In an abandoned Japanese village, cows grazing lush green plains begin gathering when they hear the familiar rumble of the ranch owner’s mini-pickup.
Article by Rural News Group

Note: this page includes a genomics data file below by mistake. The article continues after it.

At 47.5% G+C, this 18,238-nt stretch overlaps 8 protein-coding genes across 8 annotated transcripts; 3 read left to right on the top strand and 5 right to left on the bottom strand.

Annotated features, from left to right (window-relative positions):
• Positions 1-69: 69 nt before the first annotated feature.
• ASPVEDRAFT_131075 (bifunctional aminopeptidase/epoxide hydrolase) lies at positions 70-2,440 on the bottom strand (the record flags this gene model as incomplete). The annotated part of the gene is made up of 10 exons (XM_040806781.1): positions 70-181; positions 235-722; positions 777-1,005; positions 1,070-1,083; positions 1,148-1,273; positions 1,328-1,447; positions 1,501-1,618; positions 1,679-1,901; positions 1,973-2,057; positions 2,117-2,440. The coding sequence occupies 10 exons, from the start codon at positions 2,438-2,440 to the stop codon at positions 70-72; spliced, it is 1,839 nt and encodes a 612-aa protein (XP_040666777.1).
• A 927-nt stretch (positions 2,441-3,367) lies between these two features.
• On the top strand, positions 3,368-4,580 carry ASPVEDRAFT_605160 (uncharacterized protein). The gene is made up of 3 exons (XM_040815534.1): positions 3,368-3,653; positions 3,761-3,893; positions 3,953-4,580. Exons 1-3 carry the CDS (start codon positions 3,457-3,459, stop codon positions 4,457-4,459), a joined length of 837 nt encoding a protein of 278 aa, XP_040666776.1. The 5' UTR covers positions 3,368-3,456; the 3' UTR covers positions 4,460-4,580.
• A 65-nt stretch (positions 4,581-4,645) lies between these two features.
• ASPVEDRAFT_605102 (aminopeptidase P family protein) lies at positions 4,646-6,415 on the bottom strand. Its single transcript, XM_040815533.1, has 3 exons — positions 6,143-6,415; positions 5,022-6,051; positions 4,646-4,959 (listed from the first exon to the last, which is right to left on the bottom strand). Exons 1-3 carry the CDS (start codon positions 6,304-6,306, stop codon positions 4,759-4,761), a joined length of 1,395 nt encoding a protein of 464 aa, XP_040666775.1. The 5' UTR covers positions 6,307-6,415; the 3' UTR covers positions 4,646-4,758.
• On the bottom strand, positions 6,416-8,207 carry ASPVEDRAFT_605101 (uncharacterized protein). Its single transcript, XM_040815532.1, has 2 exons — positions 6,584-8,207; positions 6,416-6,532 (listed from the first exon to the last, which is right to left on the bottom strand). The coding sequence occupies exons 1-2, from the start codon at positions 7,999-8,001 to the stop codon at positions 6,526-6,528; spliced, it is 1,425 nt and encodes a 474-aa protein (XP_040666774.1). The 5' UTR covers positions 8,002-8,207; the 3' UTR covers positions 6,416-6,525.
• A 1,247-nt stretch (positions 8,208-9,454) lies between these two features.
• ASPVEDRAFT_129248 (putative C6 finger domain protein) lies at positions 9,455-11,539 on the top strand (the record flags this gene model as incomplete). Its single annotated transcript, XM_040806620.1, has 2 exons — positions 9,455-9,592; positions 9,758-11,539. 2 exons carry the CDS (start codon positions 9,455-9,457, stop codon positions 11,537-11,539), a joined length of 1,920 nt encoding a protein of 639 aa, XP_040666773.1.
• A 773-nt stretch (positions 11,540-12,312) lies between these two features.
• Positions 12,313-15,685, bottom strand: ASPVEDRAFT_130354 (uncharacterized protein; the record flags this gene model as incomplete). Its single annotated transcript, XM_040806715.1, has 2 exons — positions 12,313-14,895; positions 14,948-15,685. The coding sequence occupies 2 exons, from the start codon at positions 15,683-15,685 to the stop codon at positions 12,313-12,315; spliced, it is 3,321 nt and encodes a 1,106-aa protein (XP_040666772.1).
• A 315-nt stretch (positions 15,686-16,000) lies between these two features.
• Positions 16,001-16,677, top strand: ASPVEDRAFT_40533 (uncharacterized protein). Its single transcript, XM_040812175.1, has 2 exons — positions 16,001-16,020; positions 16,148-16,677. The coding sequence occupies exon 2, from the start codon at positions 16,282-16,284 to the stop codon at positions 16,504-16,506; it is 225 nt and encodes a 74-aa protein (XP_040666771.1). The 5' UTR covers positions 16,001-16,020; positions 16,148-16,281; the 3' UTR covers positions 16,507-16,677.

This isn’t feeding time, though. Instead, the animals are to be measured for the effects of radiation 15 times above the safe benchmark. The cows’ pasture is near Fukushima, a name synonymous with nuclear disaster. This former agriculture haven once had 3500 cattle and other livestock. Farmers who defied a government order to kill their cows continue to feed and tend about 200. But the herds won’t be used as food; now science is their mission. Researchers every three months test animals within a 20km radius of the Fukushima plant, where three reactors suffered core meltdowns after being swamped by a tsunami in 2011. It is the first study of the impact on large mammals of extended exposure to low-level radiation.